From Boston to Buckingham: Raise Your Glasses to British Office Culture

I began my internship this semester feeling more nervous about adapting to my responsibilities than about adapting to the work culture in London. Over the past two years, I’ve been fortunate enough to complete two other agency internships, so when I arrived at Higginson Strategy, work culture was the last thing I was worried about. However, now that I’m about to start my third week of my placement, I can say with confidence—and a little embarrassment—that I had my priorities a little out of order.

So far, the tasks I’ve been given haven’t been entirely dissimilar to my previous positions. I’ve been researching, creating media lists, making follow-up calls, and monitoring the news on a regular basis, along with various other administrative tasks. I feel that my past jobs have prepared me well for all these tasks, but there are a few things about this particular placement in which I was certainly not well versed, and they all have to do with the work culture.

On Fridays, I am repeatedly reminded of the stark differences between British and American drinking culture that permeate the office.

Our floor’s kitchen has beer on tap, so everyone usually has a half-pint around 4 or 4:30 p.m. on Fridays, before we finish up at 5 p.m. During my second week, seeing that I still found this a little amusing, my boss asked if people drank at the office in the States. I explained that, in my experience, my offices would certainly have a drink during a company outing or to celebrate an accomplishment, but this would almost never take place in the physical office itself, or during typical working hours. Given that Americans aren’t perceived as particularly reserved here, I can imagine that this revelation was probably a little strange to my British colleagues.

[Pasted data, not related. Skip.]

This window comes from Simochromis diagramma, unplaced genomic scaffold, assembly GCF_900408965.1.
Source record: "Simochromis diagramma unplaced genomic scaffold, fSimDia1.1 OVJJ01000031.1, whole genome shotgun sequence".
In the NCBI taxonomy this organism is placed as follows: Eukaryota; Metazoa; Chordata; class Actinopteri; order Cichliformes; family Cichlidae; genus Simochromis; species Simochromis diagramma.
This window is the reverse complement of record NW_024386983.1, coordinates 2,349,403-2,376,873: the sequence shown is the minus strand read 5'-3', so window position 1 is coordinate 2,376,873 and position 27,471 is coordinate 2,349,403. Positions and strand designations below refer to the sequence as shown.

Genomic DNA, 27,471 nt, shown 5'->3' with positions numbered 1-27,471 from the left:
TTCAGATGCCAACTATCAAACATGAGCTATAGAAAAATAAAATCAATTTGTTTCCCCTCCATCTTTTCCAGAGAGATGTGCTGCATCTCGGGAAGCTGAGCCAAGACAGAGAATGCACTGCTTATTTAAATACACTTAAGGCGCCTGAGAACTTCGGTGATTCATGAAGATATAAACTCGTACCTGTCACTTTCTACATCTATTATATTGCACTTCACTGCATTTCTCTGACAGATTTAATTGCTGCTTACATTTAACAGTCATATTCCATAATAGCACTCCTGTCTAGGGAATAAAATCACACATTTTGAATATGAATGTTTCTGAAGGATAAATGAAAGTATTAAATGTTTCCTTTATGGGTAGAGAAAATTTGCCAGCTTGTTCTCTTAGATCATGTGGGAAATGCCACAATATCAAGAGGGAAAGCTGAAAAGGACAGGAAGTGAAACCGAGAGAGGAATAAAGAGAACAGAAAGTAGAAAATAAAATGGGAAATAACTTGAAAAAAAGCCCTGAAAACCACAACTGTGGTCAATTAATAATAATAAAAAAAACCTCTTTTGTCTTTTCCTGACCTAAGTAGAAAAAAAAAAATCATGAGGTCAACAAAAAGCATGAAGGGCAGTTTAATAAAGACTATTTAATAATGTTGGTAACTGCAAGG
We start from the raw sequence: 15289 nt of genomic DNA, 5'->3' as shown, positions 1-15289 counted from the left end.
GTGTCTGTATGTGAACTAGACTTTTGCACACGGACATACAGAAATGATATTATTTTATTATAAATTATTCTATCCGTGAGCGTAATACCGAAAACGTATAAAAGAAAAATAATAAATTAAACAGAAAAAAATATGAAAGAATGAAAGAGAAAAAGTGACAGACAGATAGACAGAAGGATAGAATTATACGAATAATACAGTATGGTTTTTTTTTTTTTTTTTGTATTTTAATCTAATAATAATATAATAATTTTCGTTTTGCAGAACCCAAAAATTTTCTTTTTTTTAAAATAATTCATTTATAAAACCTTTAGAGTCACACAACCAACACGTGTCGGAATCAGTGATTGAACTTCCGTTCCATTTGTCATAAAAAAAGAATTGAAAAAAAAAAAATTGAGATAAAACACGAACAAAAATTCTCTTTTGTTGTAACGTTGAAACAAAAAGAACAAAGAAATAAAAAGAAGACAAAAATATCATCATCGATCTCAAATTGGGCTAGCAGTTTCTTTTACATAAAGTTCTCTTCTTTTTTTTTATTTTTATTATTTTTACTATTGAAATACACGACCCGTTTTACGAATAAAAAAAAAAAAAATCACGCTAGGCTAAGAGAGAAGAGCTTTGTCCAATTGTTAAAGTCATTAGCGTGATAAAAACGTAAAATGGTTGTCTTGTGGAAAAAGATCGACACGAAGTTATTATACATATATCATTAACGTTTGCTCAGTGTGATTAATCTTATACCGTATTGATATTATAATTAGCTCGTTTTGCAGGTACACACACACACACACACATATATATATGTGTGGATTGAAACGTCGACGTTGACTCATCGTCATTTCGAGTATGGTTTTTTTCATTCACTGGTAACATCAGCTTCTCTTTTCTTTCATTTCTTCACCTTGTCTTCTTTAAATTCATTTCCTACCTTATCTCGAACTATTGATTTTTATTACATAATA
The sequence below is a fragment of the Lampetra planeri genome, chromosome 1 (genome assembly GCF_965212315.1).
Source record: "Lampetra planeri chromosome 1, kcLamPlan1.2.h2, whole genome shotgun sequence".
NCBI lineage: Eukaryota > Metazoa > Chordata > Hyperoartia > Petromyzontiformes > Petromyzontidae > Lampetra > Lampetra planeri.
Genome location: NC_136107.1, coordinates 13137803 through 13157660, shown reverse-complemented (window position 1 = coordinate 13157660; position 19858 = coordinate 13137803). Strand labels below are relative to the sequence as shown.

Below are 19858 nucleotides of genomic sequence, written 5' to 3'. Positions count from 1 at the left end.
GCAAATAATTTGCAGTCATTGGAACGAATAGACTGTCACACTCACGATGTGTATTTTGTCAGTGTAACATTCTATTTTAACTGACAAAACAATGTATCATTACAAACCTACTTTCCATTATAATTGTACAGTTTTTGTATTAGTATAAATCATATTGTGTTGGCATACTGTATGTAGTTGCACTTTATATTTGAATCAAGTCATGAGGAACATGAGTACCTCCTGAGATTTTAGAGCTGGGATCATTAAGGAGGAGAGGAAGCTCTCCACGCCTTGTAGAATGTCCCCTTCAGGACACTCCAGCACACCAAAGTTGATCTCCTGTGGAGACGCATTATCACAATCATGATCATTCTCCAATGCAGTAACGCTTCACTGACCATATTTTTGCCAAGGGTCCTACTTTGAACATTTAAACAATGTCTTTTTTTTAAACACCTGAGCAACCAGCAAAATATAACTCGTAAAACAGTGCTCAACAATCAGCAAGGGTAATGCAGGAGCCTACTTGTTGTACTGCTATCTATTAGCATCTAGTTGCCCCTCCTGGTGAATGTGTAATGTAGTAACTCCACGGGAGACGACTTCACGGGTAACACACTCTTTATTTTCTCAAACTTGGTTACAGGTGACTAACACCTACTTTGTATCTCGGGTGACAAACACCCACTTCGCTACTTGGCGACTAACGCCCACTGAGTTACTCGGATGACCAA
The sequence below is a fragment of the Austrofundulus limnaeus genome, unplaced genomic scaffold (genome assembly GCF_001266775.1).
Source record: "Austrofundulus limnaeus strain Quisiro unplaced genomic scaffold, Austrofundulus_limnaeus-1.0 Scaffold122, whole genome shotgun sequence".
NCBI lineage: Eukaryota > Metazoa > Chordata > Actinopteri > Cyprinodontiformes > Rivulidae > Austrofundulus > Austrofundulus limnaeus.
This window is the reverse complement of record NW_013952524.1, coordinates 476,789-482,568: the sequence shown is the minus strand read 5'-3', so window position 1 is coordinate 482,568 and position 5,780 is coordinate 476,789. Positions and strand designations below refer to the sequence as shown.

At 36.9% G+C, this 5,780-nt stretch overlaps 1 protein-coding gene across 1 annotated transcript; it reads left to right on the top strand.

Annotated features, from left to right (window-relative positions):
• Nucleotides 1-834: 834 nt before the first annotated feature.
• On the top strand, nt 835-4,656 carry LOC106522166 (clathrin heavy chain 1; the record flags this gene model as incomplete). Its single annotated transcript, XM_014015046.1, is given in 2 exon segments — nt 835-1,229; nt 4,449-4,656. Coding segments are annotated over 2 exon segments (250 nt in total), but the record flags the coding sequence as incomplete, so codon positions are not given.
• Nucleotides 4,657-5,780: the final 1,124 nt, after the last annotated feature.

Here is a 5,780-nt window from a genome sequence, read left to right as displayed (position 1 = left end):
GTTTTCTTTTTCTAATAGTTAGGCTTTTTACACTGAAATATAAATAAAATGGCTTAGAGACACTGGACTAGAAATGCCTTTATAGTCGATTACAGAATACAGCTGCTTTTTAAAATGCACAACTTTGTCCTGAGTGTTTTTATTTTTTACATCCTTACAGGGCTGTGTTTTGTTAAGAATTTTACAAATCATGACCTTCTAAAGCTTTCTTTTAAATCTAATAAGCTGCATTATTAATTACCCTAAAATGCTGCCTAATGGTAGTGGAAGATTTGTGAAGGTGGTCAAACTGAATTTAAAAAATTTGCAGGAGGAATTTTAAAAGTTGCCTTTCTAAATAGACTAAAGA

The other beverage-related lesson that I learned had to do with tea, of course.

One day, I was asked to make tea for someone my supervisor was interviewing. Knowing the importance of getting tea right around here, I asked if our guest had wanted anything in it, and I was told that they had asked for sugar. Easy enough, I thought to myself, there’s no way you can get this wrong.

My naiveté has never been more evident. After the interview, my colleagues returned to the office, chuckling, and commented on my “interesting” tea. Not only had I left the teabag in (a rookie mistake, even for an American—it was a chaotic morning), I had neglected to add milk. I looked at my colleagues in disbelief, explaining that they had only told me to add sugar. To my mortification, they kindly explained that milk is always implied when it comes to tea in the UK.

Lesson learned.

In addition to learning how to properly make tea and pour a beer from a tap, the office beverages have also taught me something else about the UK work culture. Nearly every time one of my colleagues goes to make themselves a tea or a snack, they always ask if anyone else in the office would like anything. I’ve discovered that I don’t just work with extraordinarily generous people—I do—but this is actually the norm.

In the States, everyone is always friendly, but office culture tends to be a little more independent. We go about our tasks and ask for help if we need it, but that’s the extent, at least in my experience. Here, I’ve noticed that my colleagues check in with each other more and are always looking for ways to help each other out. This is a shift that I’ve really appreciated, especially in our small office. It helps me feel more included, and I hope to follow the lead of my supervisors and do whatever I can to help them throughout the day.

After all, that’s my job, and that’s what I love about working in PR: helping people be the best they can be.

 

 

Claire Doire, Study Abroad Correspondent

Claire Doire is a junior at Boston University studying Public Relations with a minor in Political Science. She hails from Middletown, Rhode Island and is currently studying abroad in London: the home of her wordsmithing hero, William Shakespeare. Back in Boston, Claire spends her free time dancing, acting, and working hard to one day become her own version of The West Wing’s C.J. Cregg.

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